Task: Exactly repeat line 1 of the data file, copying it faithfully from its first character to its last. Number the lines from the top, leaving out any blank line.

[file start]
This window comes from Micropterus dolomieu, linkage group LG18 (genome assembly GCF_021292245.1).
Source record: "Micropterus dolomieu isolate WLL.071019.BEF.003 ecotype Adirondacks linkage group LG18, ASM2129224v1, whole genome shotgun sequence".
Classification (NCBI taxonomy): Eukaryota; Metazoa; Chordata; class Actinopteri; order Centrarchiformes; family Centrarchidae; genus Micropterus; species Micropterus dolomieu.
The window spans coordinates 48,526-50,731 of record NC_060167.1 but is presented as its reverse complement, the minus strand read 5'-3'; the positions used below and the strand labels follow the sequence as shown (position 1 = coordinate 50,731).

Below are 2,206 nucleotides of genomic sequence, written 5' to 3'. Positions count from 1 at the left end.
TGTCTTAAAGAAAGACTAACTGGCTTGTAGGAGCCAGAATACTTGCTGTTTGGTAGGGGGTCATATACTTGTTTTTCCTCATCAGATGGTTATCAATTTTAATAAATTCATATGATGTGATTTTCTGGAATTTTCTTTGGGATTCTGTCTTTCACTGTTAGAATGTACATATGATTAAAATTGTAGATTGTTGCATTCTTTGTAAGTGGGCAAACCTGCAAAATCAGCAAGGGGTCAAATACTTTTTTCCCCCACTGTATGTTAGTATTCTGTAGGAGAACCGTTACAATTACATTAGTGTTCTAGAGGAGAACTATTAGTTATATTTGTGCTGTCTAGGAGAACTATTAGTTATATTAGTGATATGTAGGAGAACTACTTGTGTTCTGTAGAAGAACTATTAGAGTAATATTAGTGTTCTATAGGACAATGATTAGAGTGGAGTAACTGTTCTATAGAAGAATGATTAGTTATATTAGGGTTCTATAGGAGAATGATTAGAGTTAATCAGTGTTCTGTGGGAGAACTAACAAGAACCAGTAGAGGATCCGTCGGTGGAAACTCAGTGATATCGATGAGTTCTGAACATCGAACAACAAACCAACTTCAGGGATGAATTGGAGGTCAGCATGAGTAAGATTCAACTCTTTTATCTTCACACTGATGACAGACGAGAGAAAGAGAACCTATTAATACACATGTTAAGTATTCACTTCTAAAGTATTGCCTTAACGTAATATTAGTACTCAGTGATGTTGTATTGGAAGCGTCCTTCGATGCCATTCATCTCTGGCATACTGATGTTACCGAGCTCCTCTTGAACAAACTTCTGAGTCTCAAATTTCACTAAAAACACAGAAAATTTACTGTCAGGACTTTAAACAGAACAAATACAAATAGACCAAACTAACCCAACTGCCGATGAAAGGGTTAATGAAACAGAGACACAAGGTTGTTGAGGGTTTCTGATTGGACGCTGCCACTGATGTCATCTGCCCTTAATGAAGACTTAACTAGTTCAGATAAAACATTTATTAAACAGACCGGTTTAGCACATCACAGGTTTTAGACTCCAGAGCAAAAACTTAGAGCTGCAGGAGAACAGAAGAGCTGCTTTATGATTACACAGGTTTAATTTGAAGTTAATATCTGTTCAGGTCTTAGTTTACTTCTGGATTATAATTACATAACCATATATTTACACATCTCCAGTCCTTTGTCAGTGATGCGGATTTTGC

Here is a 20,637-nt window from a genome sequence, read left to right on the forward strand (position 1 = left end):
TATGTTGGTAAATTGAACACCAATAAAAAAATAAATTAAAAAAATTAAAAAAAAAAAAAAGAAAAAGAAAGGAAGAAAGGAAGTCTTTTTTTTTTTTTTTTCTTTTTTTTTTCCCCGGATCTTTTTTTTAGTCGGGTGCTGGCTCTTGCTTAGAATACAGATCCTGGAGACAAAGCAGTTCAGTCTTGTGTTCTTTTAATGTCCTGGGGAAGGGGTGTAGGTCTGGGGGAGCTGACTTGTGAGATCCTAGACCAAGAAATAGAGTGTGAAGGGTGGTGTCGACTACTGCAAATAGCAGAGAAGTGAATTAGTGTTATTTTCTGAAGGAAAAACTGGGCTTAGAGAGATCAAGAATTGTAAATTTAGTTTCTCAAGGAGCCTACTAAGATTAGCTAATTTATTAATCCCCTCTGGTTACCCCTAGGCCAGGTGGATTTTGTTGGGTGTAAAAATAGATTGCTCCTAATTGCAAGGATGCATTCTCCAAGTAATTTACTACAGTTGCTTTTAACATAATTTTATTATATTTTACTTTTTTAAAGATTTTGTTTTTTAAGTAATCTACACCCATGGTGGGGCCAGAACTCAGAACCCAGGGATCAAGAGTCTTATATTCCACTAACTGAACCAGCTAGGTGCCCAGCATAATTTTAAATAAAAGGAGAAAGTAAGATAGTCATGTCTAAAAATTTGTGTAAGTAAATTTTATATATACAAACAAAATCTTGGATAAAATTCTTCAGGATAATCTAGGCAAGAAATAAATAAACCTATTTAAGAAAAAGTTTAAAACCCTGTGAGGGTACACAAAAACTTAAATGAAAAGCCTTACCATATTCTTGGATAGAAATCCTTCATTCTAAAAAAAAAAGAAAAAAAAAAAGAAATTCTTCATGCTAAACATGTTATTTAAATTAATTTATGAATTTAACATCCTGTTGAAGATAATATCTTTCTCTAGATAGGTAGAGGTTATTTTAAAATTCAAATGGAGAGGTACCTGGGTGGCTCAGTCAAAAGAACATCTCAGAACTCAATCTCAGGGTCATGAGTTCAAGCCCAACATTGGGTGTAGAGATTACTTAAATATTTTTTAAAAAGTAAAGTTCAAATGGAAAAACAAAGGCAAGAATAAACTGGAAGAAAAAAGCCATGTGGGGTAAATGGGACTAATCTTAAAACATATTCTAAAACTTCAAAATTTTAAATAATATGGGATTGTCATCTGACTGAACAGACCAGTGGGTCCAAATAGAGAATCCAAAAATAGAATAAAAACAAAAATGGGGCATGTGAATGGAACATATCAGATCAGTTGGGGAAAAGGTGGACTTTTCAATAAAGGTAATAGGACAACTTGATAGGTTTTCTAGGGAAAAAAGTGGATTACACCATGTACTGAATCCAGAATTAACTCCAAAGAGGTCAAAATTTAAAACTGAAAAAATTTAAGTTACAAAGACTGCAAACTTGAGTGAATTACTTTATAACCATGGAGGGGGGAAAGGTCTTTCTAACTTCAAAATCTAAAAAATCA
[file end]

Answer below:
This window comes from Micropterus dolomieu, linkage group LG18 (genome assembly GCF_021292245.1).